In his first speech to Congress since his inauguration, U.S. President Joe Biden on Wednesday won applause for tough references to China as America’s most formidable economic rival, and vowed to protect American workers from Chinese industrial policies and “the theft of American technology and intellectual property.”

For global companies like Apple, Starbucks, Tesla, and LVMH the question is whether such rhetoric might jeopardize access to China’s free-spending consumers who, for better or worse, remain one of the global economy’s most powerful sources of growth.

More Eastworld news below.

Clay Chandler
clay.chandler@fortune.com

This edition of Eastworld was curated and produced by Grady McGregor. Reach him at grady.mcgregor@fortune.com

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Eastworld news

Entrance ban

India is in the throes of a public health catastrophe—over 300,000 new infections are being recorded each day, hospitals across the country are overflowing with patients, and deaths are reaching record levels. Scientists fear that a ‘double mutant’ strain of COVID-19 may be behind the surge, prompting at least 10 countries to institute flight bans to and from the country. Experts say that flight bans may help stop India’s new variant from spreading and seeding other global outbreaks, but flight bans alone may not be enough. Foreign governments could be donating more supplies to address India’s acute medical supply and vaccine shortages as it battles the new wave. Fortune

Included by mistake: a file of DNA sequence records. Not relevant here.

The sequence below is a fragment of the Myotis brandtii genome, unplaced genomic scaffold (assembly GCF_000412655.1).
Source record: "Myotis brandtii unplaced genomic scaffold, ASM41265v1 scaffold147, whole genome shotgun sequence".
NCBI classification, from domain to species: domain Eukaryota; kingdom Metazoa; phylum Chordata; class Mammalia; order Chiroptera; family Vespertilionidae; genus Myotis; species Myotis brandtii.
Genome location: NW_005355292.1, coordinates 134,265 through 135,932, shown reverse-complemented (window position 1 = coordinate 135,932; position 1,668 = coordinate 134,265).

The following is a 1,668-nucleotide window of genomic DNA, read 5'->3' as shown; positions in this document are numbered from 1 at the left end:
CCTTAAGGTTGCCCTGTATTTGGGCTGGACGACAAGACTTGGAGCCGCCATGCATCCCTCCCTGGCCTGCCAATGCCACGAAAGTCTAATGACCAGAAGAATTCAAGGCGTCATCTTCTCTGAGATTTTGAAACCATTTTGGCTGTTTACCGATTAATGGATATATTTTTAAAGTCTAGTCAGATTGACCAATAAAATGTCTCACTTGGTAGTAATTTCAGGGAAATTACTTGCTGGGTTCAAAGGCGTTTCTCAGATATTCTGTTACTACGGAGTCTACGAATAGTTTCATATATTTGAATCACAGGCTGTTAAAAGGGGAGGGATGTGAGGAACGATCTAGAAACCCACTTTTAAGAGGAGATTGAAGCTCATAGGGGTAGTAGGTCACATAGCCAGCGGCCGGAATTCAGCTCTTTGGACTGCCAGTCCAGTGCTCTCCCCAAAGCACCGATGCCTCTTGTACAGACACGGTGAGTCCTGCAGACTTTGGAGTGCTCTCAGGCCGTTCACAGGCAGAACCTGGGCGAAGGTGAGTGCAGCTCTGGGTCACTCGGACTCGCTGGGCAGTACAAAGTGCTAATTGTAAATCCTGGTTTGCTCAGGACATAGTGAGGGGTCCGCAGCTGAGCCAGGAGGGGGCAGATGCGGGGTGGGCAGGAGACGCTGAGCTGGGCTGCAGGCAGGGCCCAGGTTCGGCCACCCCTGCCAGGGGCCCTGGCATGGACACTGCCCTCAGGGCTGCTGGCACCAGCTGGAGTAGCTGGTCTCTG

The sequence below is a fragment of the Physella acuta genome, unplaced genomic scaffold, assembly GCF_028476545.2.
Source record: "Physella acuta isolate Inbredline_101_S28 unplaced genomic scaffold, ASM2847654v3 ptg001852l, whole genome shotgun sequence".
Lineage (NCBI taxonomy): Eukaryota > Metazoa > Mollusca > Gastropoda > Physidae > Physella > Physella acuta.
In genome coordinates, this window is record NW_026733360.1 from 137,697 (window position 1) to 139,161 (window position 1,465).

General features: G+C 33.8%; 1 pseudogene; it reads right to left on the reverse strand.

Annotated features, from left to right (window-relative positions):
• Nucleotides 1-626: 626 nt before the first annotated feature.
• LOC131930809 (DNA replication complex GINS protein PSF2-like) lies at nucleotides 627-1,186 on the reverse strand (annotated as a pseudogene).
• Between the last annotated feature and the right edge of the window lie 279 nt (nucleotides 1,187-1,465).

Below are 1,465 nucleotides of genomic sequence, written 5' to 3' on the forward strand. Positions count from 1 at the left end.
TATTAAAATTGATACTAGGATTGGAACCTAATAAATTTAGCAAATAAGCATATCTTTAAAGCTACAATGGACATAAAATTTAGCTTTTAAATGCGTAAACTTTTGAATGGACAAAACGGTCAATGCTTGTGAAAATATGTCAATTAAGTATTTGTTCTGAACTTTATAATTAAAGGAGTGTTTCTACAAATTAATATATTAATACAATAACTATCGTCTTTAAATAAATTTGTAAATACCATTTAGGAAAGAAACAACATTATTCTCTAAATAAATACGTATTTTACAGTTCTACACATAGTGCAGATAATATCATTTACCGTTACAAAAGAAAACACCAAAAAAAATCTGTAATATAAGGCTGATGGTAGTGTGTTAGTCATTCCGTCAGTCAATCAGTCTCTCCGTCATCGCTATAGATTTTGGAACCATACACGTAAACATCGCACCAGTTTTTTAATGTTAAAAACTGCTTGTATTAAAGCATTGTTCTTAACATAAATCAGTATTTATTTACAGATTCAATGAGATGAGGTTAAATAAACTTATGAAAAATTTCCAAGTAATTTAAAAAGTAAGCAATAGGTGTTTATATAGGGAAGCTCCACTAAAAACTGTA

Exit ban

On Wednesday, Hong Kong’s legislature, which now lacks an opposition party, passed an immigration bill that includes provisions that could stop people from entering or leaving the city. Activists and lawyers in Hong Kong fear that the bill may be tantamount to an ‘exit-ban’ law that is employed in Mainland China, in which authorities reserve the right to ban local citizens and foreigners from leaving the country if they are involved in legal disputes. The U.S. said it was “deeply concerned” about the law’s powers over local activists and American citizens in the city, while Hong Kong’s Security Bureau said the law would would only bar select people from boarding flights to Hong Kong and not people trying to leave the city. Bloomberg

Vaccine disunity